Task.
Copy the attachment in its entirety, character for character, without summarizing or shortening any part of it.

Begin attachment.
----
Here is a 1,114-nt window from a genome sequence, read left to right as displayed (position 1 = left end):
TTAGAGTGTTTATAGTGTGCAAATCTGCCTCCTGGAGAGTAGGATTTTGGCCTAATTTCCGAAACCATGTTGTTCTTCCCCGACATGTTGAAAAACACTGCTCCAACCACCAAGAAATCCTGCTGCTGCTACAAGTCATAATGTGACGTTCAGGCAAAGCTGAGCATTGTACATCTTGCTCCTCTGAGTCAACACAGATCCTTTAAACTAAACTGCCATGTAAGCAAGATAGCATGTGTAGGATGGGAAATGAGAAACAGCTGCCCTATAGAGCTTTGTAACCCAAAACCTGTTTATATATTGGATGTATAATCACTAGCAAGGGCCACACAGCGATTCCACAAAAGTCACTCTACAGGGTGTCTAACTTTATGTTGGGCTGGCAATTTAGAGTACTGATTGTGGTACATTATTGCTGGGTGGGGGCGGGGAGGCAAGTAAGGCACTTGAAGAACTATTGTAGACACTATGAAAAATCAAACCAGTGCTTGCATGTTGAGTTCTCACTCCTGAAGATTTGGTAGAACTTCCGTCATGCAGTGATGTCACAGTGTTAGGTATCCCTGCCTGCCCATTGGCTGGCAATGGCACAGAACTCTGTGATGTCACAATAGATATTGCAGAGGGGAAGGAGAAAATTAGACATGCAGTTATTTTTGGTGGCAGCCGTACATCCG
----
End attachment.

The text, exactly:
Here is a 1,114-nt window from a genome sequence, read left to right as displayed (position 1 = left end):
TTAGAGTGTTTATAGTGTGCAAATCTGCCTCCTGGAGAGTAGGATTTTGGCCTAATTTCCGAAACCATGTTGTTCTTCCCCGACATGTTGAAAAACACTGCTCCAACCACCAAGAAATCCTGCTGCTGCTACAAGTCATAATGTGACGTTCAGGCAAAGCTGAGCATTGTACATCTTGCTCCTCTGAGTCAACACAGATCCTTTAAACTAAACTGCCATGTAAGCAAGATAGCATGTGTAGGATGGGAAATGAGAAACAGCTGCCCTATAGAGCTTTGTAACCCAAAACCTGTTTATATATTGGATGTATAATCACTAGCAAGGGCCACACAGCGATTCCACAAAAGTCACTCTACAGGGTGTCTAACTTTATGTTGGGCTGGCAATTTAGAGTACTGATTGTGGTACATTATTGCTGGGTGGGGGCGGGGAGGCAAGTAAGGCACTTGAAGAACTATTGTAGACACTATGAAAAATCAAACCAGTGCTTGCATGTTGAGTTCTCACTCCTGAAGATTTGGTAGAACTTCCGTCATGCAGTGATGTCACAGTGTTAGGTATCCCTGCCTGCCCATTGGCTGGCAATGGCACAGAACTCTGTGATGTCACAATAGATATTGCAGAGGGGAAGGAGAAAATTAGACATGCAGTTATTTTTGGTGGCAGCCGTACATCCG